Lady Jane Grey’s heartbreaking final words from Tower of London: ‘Hate shall not hurt you’

Prince Philip: Gun salute fired at the Tower of London

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England’s shortest reigning monarch was one of the Tower of London’s most well-known prisoners. From Anne Boleyn to Sir Walter Raleigh to Guy Fawkes, the Tower’s walls have confined a string of famous figures throughout history. The central Tower was built by William the Conqueror after his Norman invasion of England in 1066. Today the site is known as a tourist attraction, although it has still retained many of its historical traditions, including the Yeoman Warders.

The day-to-day activities of the Queen’s guards – also known as Beefeaters – have been followed for a Channel 5 documentary series.

The new season of ‘Inside the Tower of London’, which catches up with the Beefeaters in 2021, continues tonight.

The latest episode looks at the preparations for the anniversary of the Queen’s coronation in 1953.

With the head Yeoman Warder away, new recruit Rob Fuller is left to take the helm for the first time.

Lady Jane Grey’s internment in the Tower came during a tumultuous period for Tudor England.

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Her doomed path was set when in 1553 her dying cousin King Edward VI removed his Catholic half-sister Mary Tudor from the line of succession.

Within days of his death, Jane, aged just 15, was reluctantly crowned Queen.

However, just nine days into her reign, she was deposed by Mary and her supporters, and thrown in the Tower.

Jane was tried for high treason, to which she pleaded guilty and was sentenced to death the following year.

Unearthed documents analysed earlier this year reveal the heartbreaking messages she penned in the final days of her life.

Clarck Drieshen, a cataloguer of medieval manuscripts at the British Library, wrote how Jane’s writings show that she tried to “comfort herself” in her final hours.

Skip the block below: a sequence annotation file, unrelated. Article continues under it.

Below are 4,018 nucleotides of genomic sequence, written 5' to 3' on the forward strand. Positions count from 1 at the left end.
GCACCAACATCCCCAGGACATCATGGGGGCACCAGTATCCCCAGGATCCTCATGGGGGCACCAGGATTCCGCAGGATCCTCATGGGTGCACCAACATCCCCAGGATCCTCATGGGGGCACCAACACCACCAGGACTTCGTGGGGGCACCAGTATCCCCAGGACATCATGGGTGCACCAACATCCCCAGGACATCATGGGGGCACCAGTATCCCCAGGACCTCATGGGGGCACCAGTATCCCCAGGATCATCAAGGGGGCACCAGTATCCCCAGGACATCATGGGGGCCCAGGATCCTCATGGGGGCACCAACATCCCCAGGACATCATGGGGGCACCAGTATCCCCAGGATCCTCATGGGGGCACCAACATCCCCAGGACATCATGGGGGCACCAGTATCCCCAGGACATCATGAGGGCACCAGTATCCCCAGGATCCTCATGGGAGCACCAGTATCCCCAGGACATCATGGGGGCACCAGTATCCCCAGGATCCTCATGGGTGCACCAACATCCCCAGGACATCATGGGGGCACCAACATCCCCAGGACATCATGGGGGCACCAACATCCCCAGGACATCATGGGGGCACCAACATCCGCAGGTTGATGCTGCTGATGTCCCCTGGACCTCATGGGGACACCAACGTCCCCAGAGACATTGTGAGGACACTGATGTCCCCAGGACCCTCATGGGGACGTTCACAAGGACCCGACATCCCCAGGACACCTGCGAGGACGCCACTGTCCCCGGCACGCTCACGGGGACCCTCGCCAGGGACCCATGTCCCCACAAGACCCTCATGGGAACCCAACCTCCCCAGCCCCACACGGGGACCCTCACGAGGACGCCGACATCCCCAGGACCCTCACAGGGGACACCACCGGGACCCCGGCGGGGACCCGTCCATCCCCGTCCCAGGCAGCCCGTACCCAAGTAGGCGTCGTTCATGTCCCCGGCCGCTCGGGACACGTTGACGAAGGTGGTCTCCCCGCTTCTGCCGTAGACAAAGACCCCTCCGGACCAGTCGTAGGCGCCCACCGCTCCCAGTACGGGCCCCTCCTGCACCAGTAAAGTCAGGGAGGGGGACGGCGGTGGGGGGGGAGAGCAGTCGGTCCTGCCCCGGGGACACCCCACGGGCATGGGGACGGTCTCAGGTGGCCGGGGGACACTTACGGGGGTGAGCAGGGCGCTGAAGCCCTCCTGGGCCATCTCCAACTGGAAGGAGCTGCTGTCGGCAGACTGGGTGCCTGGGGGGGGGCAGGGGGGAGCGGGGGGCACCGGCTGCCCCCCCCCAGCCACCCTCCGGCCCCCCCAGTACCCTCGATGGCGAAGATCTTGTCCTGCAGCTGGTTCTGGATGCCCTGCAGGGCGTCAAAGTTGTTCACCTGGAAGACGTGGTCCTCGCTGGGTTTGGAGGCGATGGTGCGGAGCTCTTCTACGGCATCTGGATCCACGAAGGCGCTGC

However, the young queen also used her manuscript, scrawled in a prayer book, to comfort others, according to Mr Drieshen.

He wrote: “In its empty margins she had scribbled farewell messages to her father, also imprisoned at the Tower, and to Sir John Brydges, Lieutenant of the Tower of London, who may have passed it on after her death.”

Jane’s husband, Lord Guildford Dudley, was put to death in the Tower alongside her.

Her father, Henry Grey, was originally pardoned of treason, but was executed at the Tower soon after Jane, following his participation in Sir Thomas Wyatt’s rebellion.

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Mr Drieshen said that “most of Jane’s surviving writings from the Tower concern spiritual advice”, including to Sir John.

The British knight led Jane to the scaffold to be executed and was also the jailer for Sir Thomas.

Mr Drieshen said: “She encouraged him to live in stillness (without succumbing to the temptations of the world) by reminding him of the much greater spiritual joy that can be gained in the afterlife.”

The expert also discussed a Latin poem that Jane was said to have scratched into the wall of her cell with a pin.

He said historical records claim that Jane penned her verse for her husband, Lord Dudley.

The end of her poem reads: “Yf God do helpe thee: Hate shall not hurte thee.

“Yf god do fayle thee: Then shall not Labor prevayle thee.”

‘Inside the Tower of London’ airs on Channel 5 from 8pm-9pm.

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